A popular software category for flipped learning is screencasting tools. These allow the teacher to record whatever is on her screen while simultaneously recording her audio, and in come cases, her webcam. Screencasting is an easy entry point for teachers who already utilize slide decks, interactive white boards, or other presentation software. Some teachers simply fire up the screencasting software while teaching live, and by the end of one year, they've created a library of instructional content. Others modify existing slide decks to be better suited for flipped instruction. And there are the really ambitious teachers who start designing a lesson from scratch and create new material with flipped learning in mind. Regardless of the entry point, screencasting software like Camtasia, Screencast-O-Matic, SnagIt, and Office Mix provides a simple solution for teachers to create instructional videos. See this example of our video introducing an important chemistry topic -- stoichiometry:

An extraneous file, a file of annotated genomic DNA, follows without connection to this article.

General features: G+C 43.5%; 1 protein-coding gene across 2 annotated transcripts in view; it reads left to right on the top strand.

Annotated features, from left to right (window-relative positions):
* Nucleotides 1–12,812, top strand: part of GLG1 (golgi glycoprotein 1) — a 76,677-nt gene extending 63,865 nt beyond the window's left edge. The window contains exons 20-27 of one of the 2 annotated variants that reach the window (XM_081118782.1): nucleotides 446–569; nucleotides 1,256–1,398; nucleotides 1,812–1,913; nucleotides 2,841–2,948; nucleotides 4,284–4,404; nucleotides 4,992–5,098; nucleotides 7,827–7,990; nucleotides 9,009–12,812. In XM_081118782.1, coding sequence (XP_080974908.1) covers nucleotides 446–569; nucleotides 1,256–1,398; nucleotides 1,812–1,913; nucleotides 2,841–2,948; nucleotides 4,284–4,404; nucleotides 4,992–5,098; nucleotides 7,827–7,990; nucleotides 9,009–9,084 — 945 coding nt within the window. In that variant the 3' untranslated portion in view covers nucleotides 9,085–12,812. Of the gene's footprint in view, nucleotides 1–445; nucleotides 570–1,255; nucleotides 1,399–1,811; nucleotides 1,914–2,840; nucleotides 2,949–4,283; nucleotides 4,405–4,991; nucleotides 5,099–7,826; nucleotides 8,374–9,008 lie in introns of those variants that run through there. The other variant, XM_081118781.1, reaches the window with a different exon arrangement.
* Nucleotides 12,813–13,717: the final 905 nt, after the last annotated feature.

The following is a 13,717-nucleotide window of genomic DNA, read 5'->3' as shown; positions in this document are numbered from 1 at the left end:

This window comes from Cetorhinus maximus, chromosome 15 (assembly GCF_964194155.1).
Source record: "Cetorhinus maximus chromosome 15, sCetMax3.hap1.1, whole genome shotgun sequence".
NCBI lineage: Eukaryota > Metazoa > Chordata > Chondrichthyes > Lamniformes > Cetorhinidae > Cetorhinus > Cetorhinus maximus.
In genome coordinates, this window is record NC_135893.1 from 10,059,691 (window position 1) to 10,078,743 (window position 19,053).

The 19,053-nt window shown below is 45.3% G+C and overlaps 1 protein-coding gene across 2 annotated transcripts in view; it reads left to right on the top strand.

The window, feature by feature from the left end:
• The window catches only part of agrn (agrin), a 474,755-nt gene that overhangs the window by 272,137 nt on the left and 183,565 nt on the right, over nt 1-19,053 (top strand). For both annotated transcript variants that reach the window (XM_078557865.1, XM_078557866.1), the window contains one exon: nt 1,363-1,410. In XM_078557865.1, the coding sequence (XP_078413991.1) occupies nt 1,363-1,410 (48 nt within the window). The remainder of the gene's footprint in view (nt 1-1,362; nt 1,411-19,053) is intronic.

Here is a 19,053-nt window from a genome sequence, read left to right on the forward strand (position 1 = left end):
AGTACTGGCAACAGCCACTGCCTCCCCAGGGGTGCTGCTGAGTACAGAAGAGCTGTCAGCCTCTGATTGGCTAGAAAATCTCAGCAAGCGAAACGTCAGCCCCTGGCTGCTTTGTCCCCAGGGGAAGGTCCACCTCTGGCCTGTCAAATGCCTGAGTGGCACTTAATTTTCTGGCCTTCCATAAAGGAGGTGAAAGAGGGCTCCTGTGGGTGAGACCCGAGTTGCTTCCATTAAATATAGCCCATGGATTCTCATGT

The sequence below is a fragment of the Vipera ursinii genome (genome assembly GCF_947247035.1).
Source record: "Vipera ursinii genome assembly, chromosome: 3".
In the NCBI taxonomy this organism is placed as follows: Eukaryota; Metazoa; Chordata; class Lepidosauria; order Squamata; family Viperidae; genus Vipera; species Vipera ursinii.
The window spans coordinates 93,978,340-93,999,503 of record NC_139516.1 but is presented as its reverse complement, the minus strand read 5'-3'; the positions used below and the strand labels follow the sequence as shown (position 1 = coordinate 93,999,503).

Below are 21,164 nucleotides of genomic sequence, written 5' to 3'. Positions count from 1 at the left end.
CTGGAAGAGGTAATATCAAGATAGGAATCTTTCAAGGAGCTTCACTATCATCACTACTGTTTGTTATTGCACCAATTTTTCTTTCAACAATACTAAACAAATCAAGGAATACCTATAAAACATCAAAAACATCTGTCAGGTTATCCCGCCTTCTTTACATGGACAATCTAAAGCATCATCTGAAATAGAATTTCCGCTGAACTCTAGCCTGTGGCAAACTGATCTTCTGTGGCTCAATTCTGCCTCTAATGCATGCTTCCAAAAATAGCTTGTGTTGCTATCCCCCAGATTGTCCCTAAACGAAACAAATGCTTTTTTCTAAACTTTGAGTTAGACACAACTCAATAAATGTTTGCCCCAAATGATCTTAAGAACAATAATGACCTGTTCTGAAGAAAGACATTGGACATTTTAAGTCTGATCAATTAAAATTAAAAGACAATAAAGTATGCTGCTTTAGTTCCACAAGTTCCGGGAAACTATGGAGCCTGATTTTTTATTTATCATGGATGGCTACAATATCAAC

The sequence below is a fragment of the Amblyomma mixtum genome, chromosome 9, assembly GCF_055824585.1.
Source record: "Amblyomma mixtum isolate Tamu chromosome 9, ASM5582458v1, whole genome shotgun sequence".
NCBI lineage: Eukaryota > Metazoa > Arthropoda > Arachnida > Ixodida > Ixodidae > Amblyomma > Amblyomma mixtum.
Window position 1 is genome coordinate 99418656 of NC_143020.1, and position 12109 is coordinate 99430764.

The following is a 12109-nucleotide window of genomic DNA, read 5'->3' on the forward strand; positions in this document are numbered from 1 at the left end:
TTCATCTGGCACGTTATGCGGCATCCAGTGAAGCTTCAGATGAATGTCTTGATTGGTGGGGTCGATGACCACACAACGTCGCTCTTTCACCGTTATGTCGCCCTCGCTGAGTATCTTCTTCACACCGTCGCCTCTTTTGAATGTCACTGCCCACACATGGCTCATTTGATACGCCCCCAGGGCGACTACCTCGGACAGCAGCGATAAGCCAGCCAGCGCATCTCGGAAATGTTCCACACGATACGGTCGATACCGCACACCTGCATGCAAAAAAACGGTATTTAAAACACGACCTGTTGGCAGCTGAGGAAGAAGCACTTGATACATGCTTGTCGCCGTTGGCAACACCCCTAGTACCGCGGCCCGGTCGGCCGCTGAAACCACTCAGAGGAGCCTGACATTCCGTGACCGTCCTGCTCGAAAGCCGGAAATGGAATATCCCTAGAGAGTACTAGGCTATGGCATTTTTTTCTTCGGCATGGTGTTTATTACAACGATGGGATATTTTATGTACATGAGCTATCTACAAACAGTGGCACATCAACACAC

Tablet Software

Many teachers seek a tablet solution. In the past, only simple whiteboarding apps were available for tablets, but a new generation of content creation apps is emerging. Tools like Knowmia and Explain Everything allow the teacher to create content similar to the videos made using screencasting tools. See this example by April Barton, a high school math teacher in Utah:

Document Camera-Based Solutions

Many teachers have document cameras in their rooms. Most of the time, these are connected directly to an LCD projector. But a little-known feature of document cameras is their ability to project the image onto a computer, usually via a simple USB cable. When the image on a document camera is on the teacher's computer, he can use screencasting software mentioned above to record what he does on the document camera along with an audio recording. See an example from Delia Bush, a fifth grade math teacher in Michigan:

Camera-Based Solutions